• “These shoes were designed by Grebeníček. They were made of thin sheets of metal, like a shoehorn or something similar. They were connected to an electric gadget which sent impulses to the body; an electric current. They used this on Čada, a 19 year old boy from Přerov. They smeared him with water, some greasy yucky water to make the current more conductible. Then they put on the shoes and switched on the current. He was knocked out. He was peeing blood because his kidneys were destroyed. The whole man was destroyed. A young man. First the head bowed down and then his whole body went down to the ground. One prisoner tried to get the shoes off of him but Grebeníček said: 'We have medicine for that." He brought out a second pair of shoes, laced them up and switched on the electric current.”

  • “First thing after coming, I had to sit down on a chair, on a bench. That was his style. Višenka at the front, and he (Grebeníček) at the back. Višenka wasn't interrogating, Grebeníček was. Višenka was only standing there, silent. Višenka introduced himself to me, Grebeníček didn't. Višenka told me: 'I'm Višenka, Tonda Višenka. I'm going to interrogate you. And you're a scout. I'm a scout, too.' And I told him: 'Well, how can you be a scout when you're an interrogator? That's against our view.' Thus I silenced him in this way; I told him some more things but I don't want to quote these as Grebeníček knocked my two teeth out for them. I was very lucky it was only these two knocked-out teeth. I was black-and-blue. There was not a single spot on me that wasn't hit.”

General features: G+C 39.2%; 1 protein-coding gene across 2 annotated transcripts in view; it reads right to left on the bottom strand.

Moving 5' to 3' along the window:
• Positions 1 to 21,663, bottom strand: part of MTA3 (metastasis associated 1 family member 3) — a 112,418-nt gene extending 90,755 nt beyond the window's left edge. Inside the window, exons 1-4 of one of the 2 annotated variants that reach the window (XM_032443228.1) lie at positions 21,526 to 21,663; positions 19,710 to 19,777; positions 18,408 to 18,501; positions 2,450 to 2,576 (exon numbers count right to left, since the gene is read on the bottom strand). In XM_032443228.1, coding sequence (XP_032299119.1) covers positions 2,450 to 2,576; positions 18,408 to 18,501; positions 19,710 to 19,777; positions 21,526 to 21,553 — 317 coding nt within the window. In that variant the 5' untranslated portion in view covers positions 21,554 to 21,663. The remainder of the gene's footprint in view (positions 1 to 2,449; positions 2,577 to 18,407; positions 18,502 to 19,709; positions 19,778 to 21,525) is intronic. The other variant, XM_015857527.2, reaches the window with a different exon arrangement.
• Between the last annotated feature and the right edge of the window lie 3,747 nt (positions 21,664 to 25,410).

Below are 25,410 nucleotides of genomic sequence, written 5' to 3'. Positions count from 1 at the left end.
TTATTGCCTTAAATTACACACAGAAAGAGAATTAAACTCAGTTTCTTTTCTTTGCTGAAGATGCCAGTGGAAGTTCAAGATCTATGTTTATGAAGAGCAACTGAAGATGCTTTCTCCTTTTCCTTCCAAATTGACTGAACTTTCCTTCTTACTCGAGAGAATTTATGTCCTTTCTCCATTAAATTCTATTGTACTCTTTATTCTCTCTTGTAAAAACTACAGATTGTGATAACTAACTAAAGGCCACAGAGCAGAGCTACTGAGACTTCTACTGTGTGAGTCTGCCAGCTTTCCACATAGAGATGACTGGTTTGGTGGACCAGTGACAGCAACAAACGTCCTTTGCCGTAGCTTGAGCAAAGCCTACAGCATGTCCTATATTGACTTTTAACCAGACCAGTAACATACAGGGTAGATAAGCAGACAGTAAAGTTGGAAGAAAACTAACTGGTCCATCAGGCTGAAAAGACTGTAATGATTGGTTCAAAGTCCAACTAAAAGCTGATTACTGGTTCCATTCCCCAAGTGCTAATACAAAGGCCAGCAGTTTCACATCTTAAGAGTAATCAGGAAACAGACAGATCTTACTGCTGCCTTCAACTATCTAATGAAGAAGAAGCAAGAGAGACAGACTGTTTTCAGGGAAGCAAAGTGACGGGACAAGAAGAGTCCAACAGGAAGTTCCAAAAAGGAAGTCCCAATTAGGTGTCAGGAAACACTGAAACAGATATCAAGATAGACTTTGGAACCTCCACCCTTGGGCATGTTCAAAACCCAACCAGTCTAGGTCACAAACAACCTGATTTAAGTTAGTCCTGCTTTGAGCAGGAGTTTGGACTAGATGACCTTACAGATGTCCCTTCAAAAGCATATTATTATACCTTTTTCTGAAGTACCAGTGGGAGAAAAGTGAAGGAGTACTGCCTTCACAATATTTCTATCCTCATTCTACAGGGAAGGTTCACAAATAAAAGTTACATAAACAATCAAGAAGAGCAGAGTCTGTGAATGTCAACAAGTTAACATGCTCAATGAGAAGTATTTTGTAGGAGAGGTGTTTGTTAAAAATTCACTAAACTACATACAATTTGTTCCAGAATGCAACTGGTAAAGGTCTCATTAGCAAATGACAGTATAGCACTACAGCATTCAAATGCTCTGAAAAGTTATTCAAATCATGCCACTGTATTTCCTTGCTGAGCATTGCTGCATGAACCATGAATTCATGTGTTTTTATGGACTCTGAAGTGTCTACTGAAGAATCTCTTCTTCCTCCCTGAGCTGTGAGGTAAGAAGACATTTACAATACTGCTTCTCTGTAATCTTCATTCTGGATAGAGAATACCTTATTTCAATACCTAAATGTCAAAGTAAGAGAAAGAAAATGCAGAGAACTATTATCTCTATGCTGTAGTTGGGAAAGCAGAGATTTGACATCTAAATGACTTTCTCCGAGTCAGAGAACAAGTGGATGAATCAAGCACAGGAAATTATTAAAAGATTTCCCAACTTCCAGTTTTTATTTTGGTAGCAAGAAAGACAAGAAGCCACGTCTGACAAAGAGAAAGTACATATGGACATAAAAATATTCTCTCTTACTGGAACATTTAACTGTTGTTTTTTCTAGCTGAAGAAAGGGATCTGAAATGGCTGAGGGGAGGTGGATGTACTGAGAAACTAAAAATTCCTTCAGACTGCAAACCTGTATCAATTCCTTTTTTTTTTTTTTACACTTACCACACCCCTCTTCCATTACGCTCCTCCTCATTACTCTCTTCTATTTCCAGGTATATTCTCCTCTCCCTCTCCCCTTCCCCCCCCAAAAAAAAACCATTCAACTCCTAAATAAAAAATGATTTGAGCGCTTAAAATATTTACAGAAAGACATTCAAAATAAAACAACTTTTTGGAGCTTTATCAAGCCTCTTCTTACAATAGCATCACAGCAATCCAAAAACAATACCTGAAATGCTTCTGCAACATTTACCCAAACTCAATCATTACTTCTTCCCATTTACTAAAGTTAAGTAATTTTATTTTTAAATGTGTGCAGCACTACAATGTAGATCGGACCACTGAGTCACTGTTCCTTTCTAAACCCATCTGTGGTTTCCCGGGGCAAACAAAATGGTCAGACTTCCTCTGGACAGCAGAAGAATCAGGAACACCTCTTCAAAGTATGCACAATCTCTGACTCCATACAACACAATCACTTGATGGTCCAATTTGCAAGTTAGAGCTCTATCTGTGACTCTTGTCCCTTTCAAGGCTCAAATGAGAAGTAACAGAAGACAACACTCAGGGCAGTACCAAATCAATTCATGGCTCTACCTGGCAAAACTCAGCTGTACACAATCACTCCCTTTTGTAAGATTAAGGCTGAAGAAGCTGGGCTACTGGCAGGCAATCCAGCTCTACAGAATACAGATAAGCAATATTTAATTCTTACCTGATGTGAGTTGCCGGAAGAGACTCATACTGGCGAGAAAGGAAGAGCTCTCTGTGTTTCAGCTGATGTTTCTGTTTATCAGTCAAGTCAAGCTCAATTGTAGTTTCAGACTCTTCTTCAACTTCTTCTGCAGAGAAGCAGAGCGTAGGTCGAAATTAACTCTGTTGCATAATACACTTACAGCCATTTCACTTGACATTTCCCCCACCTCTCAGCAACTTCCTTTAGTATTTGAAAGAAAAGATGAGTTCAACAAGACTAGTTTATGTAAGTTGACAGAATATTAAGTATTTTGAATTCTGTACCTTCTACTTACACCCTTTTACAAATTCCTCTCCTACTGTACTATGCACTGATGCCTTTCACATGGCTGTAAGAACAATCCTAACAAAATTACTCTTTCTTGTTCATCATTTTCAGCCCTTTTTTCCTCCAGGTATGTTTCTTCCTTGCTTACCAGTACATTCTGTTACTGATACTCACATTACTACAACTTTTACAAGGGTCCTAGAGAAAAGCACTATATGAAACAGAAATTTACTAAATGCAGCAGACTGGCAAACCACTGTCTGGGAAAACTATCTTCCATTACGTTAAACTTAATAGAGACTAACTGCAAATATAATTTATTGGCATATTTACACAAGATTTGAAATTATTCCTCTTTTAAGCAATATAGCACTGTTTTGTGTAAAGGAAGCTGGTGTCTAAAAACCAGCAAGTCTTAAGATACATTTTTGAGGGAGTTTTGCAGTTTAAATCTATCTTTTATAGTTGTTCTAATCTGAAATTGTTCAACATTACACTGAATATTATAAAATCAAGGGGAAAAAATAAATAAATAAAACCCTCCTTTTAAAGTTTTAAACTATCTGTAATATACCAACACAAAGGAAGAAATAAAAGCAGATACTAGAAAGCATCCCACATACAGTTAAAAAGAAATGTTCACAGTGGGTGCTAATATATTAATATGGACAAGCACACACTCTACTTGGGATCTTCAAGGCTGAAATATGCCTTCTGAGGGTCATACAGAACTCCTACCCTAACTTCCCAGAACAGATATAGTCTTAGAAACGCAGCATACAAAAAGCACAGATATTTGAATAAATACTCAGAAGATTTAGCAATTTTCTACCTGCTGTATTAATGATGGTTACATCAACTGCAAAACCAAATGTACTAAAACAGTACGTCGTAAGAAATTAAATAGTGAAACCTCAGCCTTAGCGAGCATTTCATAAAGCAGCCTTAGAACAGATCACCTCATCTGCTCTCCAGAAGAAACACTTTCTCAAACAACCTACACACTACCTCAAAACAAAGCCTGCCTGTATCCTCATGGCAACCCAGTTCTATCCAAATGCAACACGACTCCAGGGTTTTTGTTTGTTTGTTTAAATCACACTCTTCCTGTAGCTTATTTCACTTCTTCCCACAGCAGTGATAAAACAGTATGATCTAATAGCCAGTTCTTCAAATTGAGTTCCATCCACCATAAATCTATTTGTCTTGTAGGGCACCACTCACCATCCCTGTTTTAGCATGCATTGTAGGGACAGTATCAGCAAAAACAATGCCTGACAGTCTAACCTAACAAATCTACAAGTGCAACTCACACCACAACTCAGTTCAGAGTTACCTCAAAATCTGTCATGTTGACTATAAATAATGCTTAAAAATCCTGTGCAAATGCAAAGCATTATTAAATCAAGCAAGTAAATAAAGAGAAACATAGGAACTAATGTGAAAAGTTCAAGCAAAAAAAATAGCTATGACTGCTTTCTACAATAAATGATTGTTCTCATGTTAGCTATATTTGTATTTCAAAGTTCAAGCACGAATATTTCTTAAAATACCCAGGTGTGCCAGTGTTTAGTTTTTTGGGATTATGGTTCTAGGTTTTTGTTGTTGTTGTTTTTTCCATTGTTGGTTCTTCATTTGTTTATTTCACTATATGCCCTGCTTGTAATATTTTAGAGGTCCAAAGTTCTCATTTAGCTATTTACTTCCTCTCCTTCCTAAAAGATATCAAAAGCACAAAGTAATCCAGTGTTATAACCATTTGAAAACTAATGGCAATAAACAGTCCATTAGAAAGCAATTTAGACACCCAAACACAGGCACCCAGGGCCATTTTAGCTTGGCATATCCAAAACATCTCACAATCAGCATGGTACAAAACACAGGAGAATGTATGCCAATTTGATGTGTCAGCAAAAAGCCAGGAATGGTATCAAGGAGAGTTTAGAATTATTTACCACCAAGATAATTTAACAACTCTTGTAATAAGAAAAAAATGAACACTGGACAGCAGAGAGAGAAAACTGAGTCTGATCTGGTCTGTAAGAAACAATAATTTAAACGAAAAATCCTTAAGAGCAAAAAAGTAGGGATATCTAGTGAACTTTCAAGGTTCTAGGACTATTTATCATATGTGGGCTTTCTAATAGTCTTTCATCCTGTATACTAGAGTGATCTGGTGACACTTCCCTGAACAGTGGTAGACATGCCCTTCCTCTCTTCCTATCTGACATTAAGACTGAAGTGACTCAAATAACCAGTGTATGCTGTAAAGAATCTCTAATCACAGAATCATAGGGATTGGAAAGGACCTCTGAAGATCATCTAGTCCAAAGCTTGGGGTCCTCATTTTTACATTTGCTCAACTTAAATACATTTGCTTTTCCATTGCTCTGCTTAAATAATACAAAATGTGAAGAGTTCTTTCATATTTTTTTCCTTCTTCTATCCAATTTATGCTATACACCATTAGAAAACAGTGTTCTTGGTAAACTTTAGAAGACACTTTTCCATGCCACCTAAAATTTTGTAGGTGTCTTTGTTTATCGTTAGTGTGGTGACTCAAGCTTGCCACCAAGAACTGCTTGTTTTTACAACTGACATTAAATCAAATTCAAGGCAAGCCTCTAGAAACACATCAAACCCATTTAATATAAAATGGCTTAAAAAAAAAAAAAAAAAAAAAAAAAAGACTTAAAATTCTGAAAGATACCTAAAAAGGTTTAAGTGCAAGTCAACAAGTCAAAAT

• “It was a festive dinner, we literally got half an egg and half a roll. This was Christmas. There was a priest with us and he celebrated the holy mass with one raisin and a piece of bread for each of us. I had concealed, when I was at Hradiště under a more moderate prison regime, sugar lumps which I had hidden in my pocket. They couldn't take these away from me, so I put one sugar lump on each man's bed. Franta Herman had tobacco from cigarette stubs, which he rolled in pieces of toilet paper, so he added these for everyone. This was our first Christmas at Mírov prison. I like remembering it. Do you know why? Because we backed each other up. We were one. And this is important. This was the most beautiful thing about that Christmas. We didn't want the egg as much as we were glad we were ourselves.”